A criminal mastermind known as The Crimson Ghost is out to steal a device called the Cyclotrode, which can short-circuit all electrical current on the planet.
The Crimson Ghost
Chapter 07: Electrocution
Damn, Duncan sure is a bad driver. But while he can’t drive a car very well, he sure can jump out of them seconds before they explode into giant fireballs. Somehow he escapes again, leaping from his car seconds before it plows into the plane containing the heavy water and goes KA-BLAMO! Fortunately, while the heavy water is lost in the explosion, the Crimson Ghost decides to make his own heavy water, starting with some refined uranium that he plans on stealing. And he knows just where to get it. From the delivery truck going across Owl Creek Bridge, on its way to the nuclear facility. And wouldn’t you know that it’s so close to the Crimson Ghost’s hideout! While Ash and his goons are taking the explosive to Owl Creek Bridge, they notice Diana, flying a recon mission in her plane. They quickly grab the Cyclotrode and zap her out of the sky. She parachutes to safety, but right into Ash and his boys. Duncan steps up and drives his sweet Woodie to rescue her. Fight! Luckily, Diana is there to bail him out again and one of Ash’s goons falls off of the cliff. Duncan then goes after Ash and tells Diana to warn the delivery truck of the bridge trap. But Duncan messes it up again during his fight with Ash, allowing him to use the Cyclotrode to detonate the bomb. But Diana is driving across the bridge to warn the delivery truck, and KA-BLAMO! The bridge explodes!
One of the most entertaining serials to be released by Republic Pictures, this mystery employed yet another inscrutable invention, a counter atomic device known as Cyclotrode X, sought after by yet another cloaked villain, The Crimson Ghost of the title. But just like the well-known criminologist Duncan Richards (Charles Quigley) and his lovely assistant Diana Farnsworth (Linda Stirling), the Saturday Matinee kids had a tough job spotting the person hiding behind the hideous disguise. The studio took no chances this time and ingeniously cast stunt-man Bud Geary to embody the villain while several actors supplied the voice, including I. Stanford Jolley, whose role was minor but who received fourth-billing and was therefore highly suspect. When The Crimson Ghost was unmasked in the 12th and final chapter, he proved to be yet another actor, Joseph Forte, who had enacted a character seemingly above suspicion. Instead of feeling cheated, however, the young target audience subconsciously enjoyed the above-average writing and fine direction by the talented William Witney and Fred C. Brannon, and no one complained. Quigley and Stirling were at the top of their serial game, and to the bemused surprise of more recent viewers, television’s Lone Ranger, Clayton Moore, played one of the master villain’s henchmen, a cold-hearted gangster. The Crimson Ghost was also released in an edited feature version, retitled Cyclotrode. In 1966, yet another edited version was given the title Cyclotrode X.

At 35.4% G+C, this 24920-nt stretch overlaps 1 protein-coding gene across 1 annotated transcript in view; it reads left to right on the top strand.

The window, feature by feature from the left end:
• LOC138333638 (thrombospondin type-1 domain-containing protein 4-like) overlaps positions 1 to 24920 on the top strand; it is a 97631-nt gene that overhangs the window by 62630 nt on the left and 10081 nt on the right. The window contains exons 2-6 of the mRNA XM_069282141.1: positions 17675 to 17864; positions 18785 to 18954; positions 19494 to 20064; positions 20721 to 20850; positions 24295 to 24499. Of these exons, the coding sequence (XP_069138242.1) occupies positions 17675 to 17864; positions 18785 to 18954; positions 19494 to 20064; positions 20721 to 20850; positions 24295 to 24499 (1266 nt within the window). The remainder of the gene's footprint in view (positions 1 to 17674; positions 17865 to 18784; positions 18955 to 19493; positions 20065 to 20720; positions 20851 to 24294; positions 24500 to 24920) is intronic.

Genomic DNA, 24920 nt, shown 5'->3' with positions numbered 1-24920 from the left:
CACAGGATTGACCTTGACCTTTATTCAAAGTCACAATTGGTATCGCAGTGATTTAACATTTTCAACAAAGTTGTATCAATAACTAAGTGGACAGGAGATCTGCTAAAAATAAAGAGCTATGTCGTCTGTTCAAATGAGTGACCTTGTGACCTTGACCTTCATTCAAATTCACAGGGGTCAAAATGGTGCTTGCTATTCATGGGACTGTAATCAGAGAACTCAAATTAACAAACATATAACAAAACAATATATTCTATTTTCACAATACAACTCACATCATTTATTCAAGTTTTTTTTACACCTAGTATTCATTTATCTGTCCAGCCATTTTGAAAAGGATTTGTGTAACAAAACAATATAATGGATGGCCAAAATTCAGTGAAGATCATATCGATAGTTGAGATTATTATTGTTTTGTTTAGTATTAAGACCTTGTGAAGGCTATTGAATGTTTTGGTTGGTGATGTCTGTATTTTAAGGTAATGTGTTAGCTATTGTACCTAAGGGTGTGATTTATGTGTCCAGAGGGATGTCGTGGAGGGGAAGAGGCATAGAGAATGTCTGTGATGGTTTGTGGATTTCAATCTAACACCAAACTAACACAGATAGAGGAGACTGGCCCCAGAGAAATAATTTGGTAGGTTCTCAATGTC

Cast and Crew:
* Charles Quigley
* Linda Stirling
* Clayton Moore
# Writers: Albert DeMond, Basil Dickey
# Director: Fred C. Brannon, William Witney
Production Company: Republic Pictures
Original Air Date: 1946
Audio & Video: Mono – Released in Black and White (Colorized version)
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Filed Under: The Crimson Ghost